Director: Jeff Nichols
Starring: Tye Sheridan, Jacob Lofland, Matthew McConaughey, Reese Witherspoon
Two southern boys, navigating the rough terrain between childhood and adulthood, trying to break away, even if only temporarily, from home lives that leave something to be desired, and setting off on adventures that expose them to danger. You might call them Tom and Huck, but in Mud writer/director Jeff Nichols calls them Ellis and Neckbone. As an adventure yarn slash romantic vision of the unique freedoms of adolescence, it’s fairly good. As an entry in Matthew McConaughey’s recent career renaissance, it’s the best yet – at least until Dallas Buyers Club and The Wolf of Wall Street hit screens.
Set in the Arkansas delta, Mud is a film about manhood and escape. It’s protagonist is Ellis (Tye Sheridan), who lives on the water with his parents, Senior (Ray McKinnon) and Mary Lee (Sarah Paulson), whose marital discord prompts Ellis to retreat up the Mississippi River with his best friend, Neckbone (Jacob Lofland), an orphan who lives with his uncle (Michael Shannon). The two head for an island where Neckbone knows of a small boat that’s been stranded in a tree following a flood, and the two plan to somehow get it back into the water and keep it for their own. Climbing the tree in order to explore the boat further, they discover that someone has been living in it and when they get back to the beach they meet Mud (McConaughey), a mysterious drifter who informs the boys that he’s waiting for someone and asks them if they can get him some food. Neckbone wants to leave well enough alone, but Ellis feels compelled to help Mud, especially after he discovers that everything Mud is doing is for love of his on-again, off-again girlfriend Juniper (Reese Witherspoon), with whom he plans to run away.
Of course, there’s a reason why Mud can’t just stroll into town and pick Juniper up, which is that he killed her abusive boyfriend and is now on the run from both the authorities and the boyfriend’s vengeful family. Identifying deeply with the romantic element of Mud’s story, Ellis not only helps Mud by bringing him food, he also helps him by delivering messages between Mud and Juniper, something which brings him directly onto the radar of the men determined to kill Mud. He helps Mud come up with a plan to get away with Juniper, but instead of getting to see them ride off into the sunset, Ellis instead finds himself disillusioned by a series of romantic disappointments. Mud and Juniper are not star-crossed lovers, but two broken people who have spent decades drifting in and out of each other’s lives and making a mess of things; the girl Ellis likes rejects him; Senior and Mary Lee are at a crossroads where it seems likely that they will split up, and Ellis will be removed from the way of life that he holds so dear.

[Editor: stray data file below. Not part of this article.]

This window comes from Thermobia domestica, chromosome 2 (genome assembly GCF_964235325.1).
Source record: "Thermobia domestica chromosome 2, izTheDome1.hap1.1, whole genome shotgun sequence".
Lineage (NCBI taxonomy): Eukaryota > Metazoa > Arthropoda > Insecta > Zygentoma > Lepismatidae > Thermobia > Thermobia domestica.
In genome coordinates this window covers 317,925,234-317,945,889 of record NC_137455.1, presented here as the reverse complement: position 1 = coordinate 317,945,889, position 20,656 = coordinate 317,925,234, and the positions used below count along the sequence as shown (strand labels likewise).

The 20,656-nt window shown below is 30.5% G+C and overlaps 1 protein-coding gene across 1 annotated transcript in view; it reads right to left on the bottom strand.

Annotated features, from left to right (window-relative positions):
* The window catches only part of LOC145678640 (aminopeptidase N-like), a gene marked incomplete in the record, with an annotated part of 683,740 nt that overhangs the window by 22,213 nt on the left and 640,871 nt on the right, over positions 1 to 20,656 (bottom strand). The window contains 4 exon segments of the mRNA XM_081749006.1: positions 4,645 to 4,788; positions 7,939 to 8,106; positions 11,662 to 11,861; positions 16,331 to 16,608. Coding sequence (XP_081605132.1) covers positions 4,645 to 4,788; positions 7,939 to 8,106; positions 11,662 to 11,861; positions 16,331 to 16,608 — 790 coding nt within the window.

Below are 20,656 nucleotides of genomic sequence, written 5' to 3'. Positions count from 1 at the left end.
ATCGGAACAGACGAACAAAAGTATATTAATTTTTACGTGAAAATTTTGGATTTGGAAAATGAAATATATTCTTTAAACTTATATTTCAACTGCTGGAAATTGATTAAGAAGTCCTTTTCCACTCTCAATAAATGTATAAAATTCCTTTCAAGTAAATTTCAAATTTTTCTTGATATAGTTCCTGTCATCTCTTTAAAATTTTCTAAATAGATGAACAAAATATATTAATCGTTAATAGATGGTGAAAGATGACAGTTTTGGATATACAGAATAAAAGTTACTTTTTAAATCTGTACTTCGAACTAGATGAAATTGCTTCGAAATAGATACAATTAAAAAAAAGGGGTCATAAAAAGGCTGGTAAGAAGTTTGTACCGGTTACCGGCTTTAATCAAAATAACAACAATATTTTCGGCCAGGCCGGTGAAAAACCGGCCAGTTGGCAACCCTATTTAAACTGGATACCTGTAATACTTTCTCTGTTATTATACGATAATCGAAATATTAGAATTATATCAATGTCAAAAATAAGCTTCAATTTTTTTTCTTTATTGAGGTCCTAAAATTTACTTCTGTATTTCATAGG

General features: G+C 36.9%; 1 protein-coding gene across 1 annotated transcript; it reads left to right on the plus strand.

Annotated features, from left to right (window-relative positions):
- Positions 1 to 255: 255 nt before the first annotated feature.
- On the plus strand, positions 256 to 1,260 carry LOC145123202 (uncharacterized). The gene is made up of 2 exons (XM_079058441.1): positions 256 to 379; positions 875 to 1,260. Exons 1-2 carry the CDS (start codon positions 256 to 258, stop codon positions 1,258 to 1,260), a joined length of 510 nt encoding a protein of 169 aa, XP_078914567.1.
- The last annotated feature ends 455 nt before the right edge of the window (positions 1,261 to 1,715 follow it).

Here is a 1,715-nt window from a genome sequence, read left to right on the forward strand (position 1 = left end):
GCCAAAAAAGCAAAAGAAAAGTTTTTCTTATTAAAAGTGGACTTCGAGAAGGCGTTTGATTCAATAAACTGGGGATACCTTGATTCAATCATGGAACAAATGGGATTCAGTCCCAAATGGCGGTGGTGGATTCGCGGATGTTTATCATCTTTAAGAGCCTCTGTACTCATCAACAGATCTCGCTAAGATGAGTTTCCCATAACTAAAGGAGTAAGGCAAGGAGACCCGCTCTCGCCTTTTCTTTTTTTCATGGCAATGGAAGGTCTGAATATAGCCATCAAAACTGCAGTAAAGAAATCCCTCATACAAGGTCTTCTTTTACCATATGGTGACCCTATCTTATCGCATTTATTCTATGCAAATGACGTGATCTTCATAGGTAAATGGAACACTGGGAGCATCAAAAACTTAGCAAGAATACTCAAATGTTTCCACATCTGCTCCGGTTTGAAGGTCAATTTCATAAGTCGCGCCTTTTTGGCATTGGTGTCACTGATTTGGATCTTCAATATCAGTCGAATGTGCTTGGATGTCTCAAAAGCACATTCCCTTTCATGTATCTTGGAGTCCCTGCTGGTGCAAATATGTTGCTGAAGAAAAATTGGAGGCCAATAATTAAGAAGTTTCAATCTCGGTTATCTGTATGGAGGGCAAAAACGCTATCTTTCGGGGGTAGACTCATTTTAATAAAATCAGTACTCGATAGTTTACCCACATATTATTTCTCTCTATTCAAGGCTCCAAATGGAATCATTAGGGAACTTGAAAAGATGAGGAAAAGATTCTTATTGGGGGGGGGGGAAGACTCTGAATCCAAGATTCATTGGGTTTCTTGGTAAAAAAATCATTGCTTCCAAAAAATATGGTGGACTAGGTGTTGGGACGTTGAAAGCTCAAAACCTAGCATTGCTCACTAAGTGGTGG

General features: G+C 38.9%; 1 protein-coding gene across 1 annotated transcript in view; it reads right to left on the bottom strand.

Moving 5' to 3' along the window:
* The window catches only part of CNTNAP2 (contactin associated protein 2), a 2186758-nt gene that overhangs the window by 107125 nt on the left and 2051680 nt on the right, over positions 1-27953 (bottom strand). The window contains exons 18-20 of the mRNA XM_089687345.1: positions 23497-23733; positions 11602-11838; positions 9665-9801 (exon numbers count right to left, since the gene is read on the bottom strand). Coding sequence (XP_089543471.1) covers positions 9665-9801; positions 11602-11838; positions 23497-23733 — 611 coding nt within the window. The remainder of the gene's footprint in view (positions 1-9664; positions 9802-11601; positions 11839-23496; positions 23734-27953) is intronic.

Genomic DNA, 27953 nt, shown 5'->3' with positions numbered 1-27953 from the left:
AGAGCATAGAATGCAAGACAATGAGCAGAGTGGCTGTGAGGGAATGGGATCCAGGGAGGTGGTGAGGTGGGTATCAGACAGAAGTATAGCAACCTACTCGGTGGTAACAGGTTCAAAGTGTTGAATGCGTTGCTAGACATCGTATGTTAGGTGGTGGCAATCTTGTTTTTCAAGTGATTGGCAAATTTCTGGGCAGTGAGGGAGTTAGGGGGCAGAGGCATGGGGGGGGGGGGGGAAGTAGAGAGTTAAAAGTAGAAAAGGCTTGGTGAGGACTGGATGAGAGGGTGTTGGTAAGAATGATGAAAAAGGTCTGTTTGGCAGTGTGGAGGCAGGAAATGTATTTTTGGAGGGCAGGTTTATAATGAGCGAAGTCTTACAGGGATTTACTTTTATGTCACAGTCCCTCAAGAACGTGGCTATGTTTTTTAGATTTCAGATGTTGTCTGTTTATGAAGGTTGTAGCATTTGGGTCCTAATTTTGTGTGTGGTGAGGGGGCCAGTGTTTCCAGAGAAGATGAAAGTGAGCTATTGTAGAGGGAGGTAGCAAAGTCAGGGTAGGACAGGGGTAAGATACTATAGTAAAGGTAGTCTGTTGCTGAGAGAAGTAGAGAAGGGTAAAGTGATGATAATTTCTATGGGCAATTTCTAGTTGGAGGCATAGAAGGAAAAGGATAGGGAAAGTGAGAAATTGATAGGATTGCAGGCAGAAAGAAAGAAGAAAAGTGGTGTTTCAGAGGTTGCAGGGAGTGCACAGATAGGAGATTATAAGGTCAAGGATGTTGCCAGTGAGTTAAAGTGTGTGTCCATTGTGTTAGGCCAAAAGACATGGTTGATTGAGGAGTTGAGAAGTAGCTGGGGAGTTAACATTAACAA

Mud is a film very much concerned with what it means to be a man, and what it means to be a man trying to connect with a woman. I’ve read criticism of the film which describes it as “anti-woman,” but I don’t think that’s quite what’s going on here. The film’s depiction of its female characters isn’t positive (it should be noted that its depiction of adult male characters isn’t exactly “positive” either), but keep in mind that the story is being told from the perspective of a 14-year-old boy who knows nothing about women and is surrounded by men who seem to know nothing about them either. The men in this movie seem largely baffled by women. Senior doesn’t understand Mary Lee’s desire to move into the city because being on the water is a key part of his identity as the family’s provider, whereas for her being on the water is something which keeps her isolated and limits her potential to have an identity beyond that of wife and mother. Neckbone’s uncle is reputed to be a ladies’ man, but the only time we actually ever see him with a woman, she’s screaming at him about how he ought to treat members of the opposite sex. Mud holds on to the idea of what he wants his relationship with Juniper to be, but to do that he needs to ignore the reality of what their relationship has been. These are men lost at sea when it comes to relating to women, and that anxiety manifests itself in different ways as they try to define themselves as men in the absence of female affirmation. Senior clings to life on the river, where his role as “provider” is cleanly defined; Mud resorts to violence against other men in Juniper’s life in order to assert his place therein.
Although Mud never quite builds to the intensity of Nichols’ previous film, the apocalypse drama Take Shelter, it’s a solid coming-of-age drama. McConaughey’s performance as the grimy, hopelessly romantic and somewhat naive Mud is excellent, displaying depths never previously brought to light by his previous performances. That being said, despite what the film’s promotional materials might lead you to believe, McConaughey really isn’t the film’s star. That distinction belongs to Sheridan, who anchors the film with the kind of strong, assured performance that few young actors can muster. He’s terrific and the film around him is the kind of solid, small-scale picture that we could use more of.